“Yes, Attendent-But-Well-Armed-Brother, but slowly and carefully so that we don’t provoke it.”
At that moment Ficus stepped on a bloody shard of mikel-ceramite armour and sent it skittering across the floor. It struck the Gamma Rabbit’s midsection.
     The Rabbit looked up.
     “Uh, Sergeant-Brother, it’s looking at me,” Ficus said with genuine emotion for the first time. “Its eyes are glowing. Why are it’s eyes glowing?”
     “It was nice knowing you Ficus,” Atticus said before he turned and ran.

Let Me Explain. No Is Too Much. Let Me Sum Up.

I normally hate the idea of explaining a joke, but in this case it's kind of important. What I'm about to do needs context, otherwise people are going to think I'm not all there. (I'm not all there, but that's beside the point.)

Right after this post I'm putting up a story on my blog. This is the second time I've done this, and this time it's not because I failed to win a story contest. No, this is being done in protest of Games Workshop's recent actions in regards to self-published author M.C.A. Hogarth. They had Amazon pull her book Spots the Space Marine, claiming that they had exclusive rights/trademark on the words "Space Marine".

Now I'm not going to go off on a rant or in-depth commentary about this. That has been done by much bigger names elsewhere. No, what I'm going to do is post my own parody/protest story and invite you to read it and write one of your own. I'm a writer and this is my way of fighting against a gaming giant. Hopefully I'm not just tilting at windmills.

I'm also going to admit the story is a lot funnier if you're familiar with Warhammer 40K, the game system and miniature line put out by Games Workshop and their basis for attempting to claim domain over the term "Space Marine". To quote a friend, "It’s the marriage of Monty Python and Space Hulk, and quite honestly that’s a mash up that has been a long time in the making."

So please stay tuned for "The Marines Of Space and The Gamma Rabbit".

Friday, February 1, 2013

The Five Stages of Literary Rejection

Stage 1: Fear

Upon logging into your email:
"Oh, I just got a response from the editors of X about that piece I submitted."

Stage 2: Confirmation

Upon opening said email:
"And they rejected it."

Stage 3: Anger


Stage 4: Depression

 "I'm a hack who will never sell anything! I should stop writing and move to Outer Mongolia to herd yaks!"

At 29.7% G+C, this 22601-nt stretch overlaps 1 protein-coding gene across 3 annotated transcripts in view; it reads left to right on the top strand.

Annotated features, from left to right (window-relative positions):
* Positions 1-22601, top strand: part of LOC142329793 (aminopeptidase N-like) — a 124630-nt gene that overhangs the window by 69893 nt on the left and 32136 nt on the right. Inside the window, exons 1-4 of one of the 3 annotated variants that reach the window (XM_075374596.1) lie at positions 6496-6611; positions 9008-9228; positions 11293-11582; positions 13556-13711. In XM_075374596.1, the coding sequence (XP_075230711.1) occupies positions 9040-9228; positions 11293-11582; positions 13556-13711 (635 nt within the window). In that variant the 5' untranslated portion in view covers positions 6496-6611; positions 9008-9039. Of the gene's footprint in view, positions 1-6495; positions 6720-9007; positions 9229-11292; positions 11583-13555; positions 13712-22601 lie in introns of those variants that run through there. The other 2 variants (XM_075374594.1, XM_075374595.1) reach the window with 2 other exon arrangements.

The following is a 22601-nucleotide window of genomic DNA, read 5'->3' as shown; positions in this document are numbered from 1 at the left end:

Stage Five: Acceptance, Rewrites, and Resubmiting

"Wait, this one actually has some feedback. I could totally fix this story up, and I haven't put anything in with Y in awhile..."

Monday, January 14, 2013

So I Finished Writing A Novel Yesterday

Yup, it's official. I've finished the first draft of my second novel length piece of fiction. At just shy of 120,000 words it is by far the longest single thing I have written.

Some of you may be asking, "second novel length piece"? Yes, this is in fact the second thing I've written that could be considered "novel" length. The first was...lets just call it a trunk novel and leave it at that. It was a good thing to do but a terrible thing by the end. It taught me an important lesson though, that I could sustain the effort of writing a novel.

The big difference between that first novel and the recently completed one is that my second novel can be saved. Right now it's a first draft, a rough first draft, but I've learned so much during the writing of it, from writing it and a few short stories, that I can see where I went wrong and how to fix it. Not so with the first novel. I couldn't see anyway of fixing that one.

Here's a few other things I learned with this novel:

1. Don't outline as much - I spent way too much time working on an outline that ended up getting hacked to bits in the end. Next time I write I put in the major things I want to happen in each chapter and then work out how to do it when it comes time to write.

2. Prepare less - Going along with point one, I don't need to work out the full cast of characters beforehand, since I'm going to create characters as I need them anyways and change them as I write. I should also only worldbuild as much as required and leave as much blank space as possible.

3. Record more - Since there's going to be less prep and outlining on my next novel I will need to keep a set of notes on the important parts. Also, I kept having great ideas for the next draft as I wrote. If I hadn't been keeping notes on them I would've given in to the temptation to start revising before the first draft was done.

4. Finish the draft - As stated in number 3, it was hard to resist the urge to start revisions. I'm not talking about going back and inserting a little bit of foreshadowing for a piece I wrote later on; that I did do. No, I'm talking about when I realized the major flaws in the first draft and what needed to be done to fix them. If I'd done so I'd never finish though. Thankfully I listened to cooler and much wiser heads and pushed on to the end of the draft.

So where does this leave me? I have a draft and a plan, and after a short break I'm diving back in to make this the best thing I've ever written.